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Guess   Listen
verb
Guess  v. t.  (past & past part. guessed; pres. part. guessing)  
1.
To form an opinion concerning, without knowledge or means of knowledge; to judge of at random; to conjecture. "First, if thou canst, the harder reason guess."
2.
To judge or form an opinion of, from reasons that seem preponderating, but are not decisive. "We may then guess how far it was from his design." "Of ambushed men, whom, by their arms and dress, To be Taxallan enemies I guess."
3.
To solve by a correct conjecture; to conjecture rightly; as, he who guesses the riddle shall have the ring; he has guessed my designs.
4.
To hit upon or reproduce by memory. (Obs.) "Tell me their words, as near as thou canst guess them."
5.
To think; to suppose; to believe; to imagine; followed by an objective clause. "Not all together; better far, I guess, That we do make our entrance several ways." "But in known images of life I guess The labor greater."
Synonyms: To conjecture; suppose; surmise; suspect; divine; think; imagine; fancy. To Guess, Think, Reckon. Guess denotes, to attempt to hit upon at random; as, to guess at a thing when blindfolded; to conjecture or form an opinion on hidden or very slight grounds: as, to guess a riddle; to guess out the meaning of an obscure passage. The use of the word guess for think or believe, although abundantly sanctioned by good English authors, is now regarded as antiquated and objectionable by discriminating writers. It may properly be branded as a colloguialism and vulgarism when used respecting a purpose or a thing about which there is no uncertainty; as, I guess I 'll go to bed.






Collaborative International Dictionary of English 0.48








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"Guess" Quotes from Famous Books



... that perhaps the man whom they had silenced was 'one such little child,' and had deserved more sympathetic treatment. How he came to be so true a disciple as to share in the power of casting out devils, and yet not to belong to the closer followers of Jesus, we do not know, and need not guess. So it was; and John feels, as he tells the story, that perhaps their motives had not been so much their Master's honour as their own. 'He followeth not us,' and yet he is trenching on our prerogatives. The greater fact that he and they followed Christ was overshadowed ...
— Expositions of Holy Scripture - St. Mark • Alexander Maclaren

... I insisted on the explanation she had evaded in public. "I guess," I said, "as much as you can tell me about 'the four.' I have borne too long with those who have made your life that of a hunted therne, and rendered myself anxious and restless every day and hour that I have left you alone. Unless you will deny that they have done so—— Well, ...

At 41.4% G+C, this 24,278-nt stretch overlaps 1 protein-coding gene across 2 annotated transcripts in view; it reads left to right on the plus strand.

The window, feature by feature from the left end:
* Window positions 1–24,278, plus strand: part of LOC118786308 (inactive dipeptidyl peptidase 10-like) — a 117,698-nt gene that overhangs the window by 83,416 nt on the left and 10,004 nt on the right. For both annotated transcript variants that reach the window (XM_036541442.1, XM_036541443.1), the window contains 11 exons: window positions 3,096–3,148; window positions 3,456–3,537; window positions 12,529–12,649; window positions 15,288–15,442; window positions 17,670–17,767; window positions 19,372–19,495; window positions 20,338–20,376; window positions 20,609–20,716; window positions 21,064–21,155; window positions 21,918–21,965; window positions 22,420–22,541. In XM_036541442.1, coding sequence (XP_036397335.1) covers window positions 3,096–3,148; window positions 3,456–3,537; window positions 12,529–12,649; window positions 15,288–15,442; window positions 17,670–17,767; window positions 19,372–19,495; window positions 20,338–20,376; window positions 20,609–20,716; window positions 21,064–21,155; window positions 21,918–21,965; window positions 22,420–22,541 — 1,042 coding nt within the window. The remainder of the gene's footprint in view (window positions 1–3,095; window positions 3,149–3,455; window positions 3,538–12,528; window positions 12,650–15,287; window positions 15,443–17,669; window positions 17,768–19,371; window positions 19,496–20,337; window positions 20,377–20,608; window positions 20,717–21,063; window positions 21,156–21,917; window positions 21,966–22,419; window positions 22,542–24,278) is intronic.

— Across the Zodiac • Percy Greg

... "I can only guess at the explanation, but I have a theory," answered Old Beard. "You are much younger than I am. I would estimate that you're twenty-five years younger than I am. My memories are consecutive and complete: I remember ...
— Rebels of the Red Planet • Charles Louis Fontenay

... authentic Pallas, child of Zeus, may yet pause awhile, when we contemplate Athens, to ponder whether those old mythologic systems, which ascribed to godhead the foundation of states and the patronage of peoples, had not some glimpse of truth beyond a mere blind guess. Is not, in fact, this Athenian land the promised and predestined home of a peculiar people, in the same sense as that in which Palestine was the heritage by faith of a tribe set apart by Jehovah ...
— Sketches and Studies in Italy and Greece, Complete - Series I, II, and III • John Symonds

... other by every law of moral and physical correspondence——"Yet they wouldn't look at each other," Lily mused, "they never do. Each of them wants a creature of a different race, of Jack's race and mine, with all sorts of intuitions, sensations and perceptions that they don't even guess the existence of. And they always get what ...
— House of Mirth • Edith Wharton

... Pandavas. He will come here tomorrow morning; and when he is confined, the Vrishnis and the Pandavas, aye, the whole earth, will submit to me. What may be the means for accomplishing it, so that Janardana may not guess our purpose, and so that no danger also may overtake us, it behoveth thee ...
— The Mahabharata of Krishna-Dwaipayana Vyasa, Volume 2 • Kisari Mohan Ganguli

... spiles the gauge of the market, detracts from real plantation property, and will just upset the growin' of young niggers. He is sure he knows just as much about the thing as anybody else, has never missed his guess, although folks say he aint no way clever at selection; and, rubbing his eyes after adjusting the long black hair that hangs down over his shoulders, he folds his arms with an independent air, and waits ...